I joke that my husband likes to put together elaborate charts. Of his weekly workouts. Of his grilling exploits. Of, well, you name it.
Of course, he’ll then promptly misplace them, making them an exercise in futility in the end.
So, it comes as no surprise that in the early days of shelter-in-place, when everyone was growing green onions in a glass of water and attempting their first misshapen sourdough loaves, all panicked that it might very well be the only food they could lay their hands on, my husband suggested making an elaborate chart listing everything in our pantry in case we had to start rationing.
I just rolled my eyes.
Because I knew that with just the bags of dried beans and grains on our shelves alone, we had ample food — and good food — for months on end.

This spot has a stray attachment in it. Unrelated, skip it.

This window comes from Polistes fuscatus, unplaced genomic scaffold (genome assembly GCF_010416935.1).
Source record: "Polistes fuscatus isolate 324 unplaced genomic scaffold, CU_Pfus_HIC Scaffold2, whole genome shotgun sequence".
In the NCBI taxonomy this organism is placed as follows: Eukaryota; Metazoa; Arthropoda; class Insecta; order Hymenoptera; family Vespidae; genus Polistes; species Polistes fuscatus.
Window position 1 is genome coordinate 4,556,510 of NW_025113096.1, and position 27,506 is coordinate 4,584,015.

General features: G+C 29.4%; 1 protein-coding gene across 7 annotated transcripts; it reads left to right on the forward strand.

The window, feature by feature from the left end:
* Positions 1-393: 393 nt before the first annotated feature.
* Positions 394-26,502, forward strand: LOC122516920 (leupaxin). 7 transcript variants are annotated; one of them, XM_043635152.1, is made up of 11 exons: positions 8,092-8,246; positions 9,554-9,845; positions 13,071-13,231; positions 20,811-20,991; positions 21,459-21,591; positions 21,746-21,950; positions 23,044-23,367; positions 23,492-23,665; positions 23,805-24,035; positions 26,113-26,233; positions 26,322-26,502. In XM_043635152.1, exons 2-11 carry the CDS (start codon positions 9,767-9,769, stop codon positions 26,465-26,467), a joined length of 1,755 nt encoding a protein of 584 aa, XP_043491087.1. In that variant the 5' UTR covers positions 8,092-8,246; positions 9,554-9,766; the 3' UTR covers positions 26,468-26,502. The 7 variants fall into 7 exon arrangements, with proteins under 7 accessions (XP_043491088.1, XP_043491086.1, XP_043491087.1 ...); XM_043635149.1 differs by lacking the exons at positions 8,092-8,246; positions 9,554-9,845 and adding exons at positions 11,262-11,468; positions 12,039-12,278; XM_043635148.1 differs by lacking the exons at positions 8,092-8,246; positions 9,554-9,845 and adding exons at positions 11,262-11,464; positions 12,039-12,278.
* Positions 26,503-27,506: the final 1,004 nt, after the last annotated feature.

After all, that’s one of the greatest things about grains such as barley, farro, corn, quinoa, and oats. They are high in fiber, making them very satiating even in modest servings. Plus, they are loaded with vitamins, minerals, and antioxidants.
On top of that, they’re a breeze to cook, and can fit into any meal or snack, no matter what time of day or year.
Need further convincing? Just pick up a copy of the new cookbook, “Grains for Every Season: Rethinking Our Way with Grains” (Artisan), of which I received a review copy.
It’s by Joshua McFadden, founder of Submarine Hospitality in Portland, OR, where he owns Ava Gene’s, Cicoria, Takibi, and Tusk. He’s also bringing new life to a 50-acre Berny Farm in Springdale, OR. The book was written with Martha Homberg, former editor-in-chief of Fine Cooking magazine.
As McFadden notes, this cookbook doesn’t include recipes for every grain imaginable. Instead, he’s honed in on the ones that he believes are the most versatile in the kitchen.Read more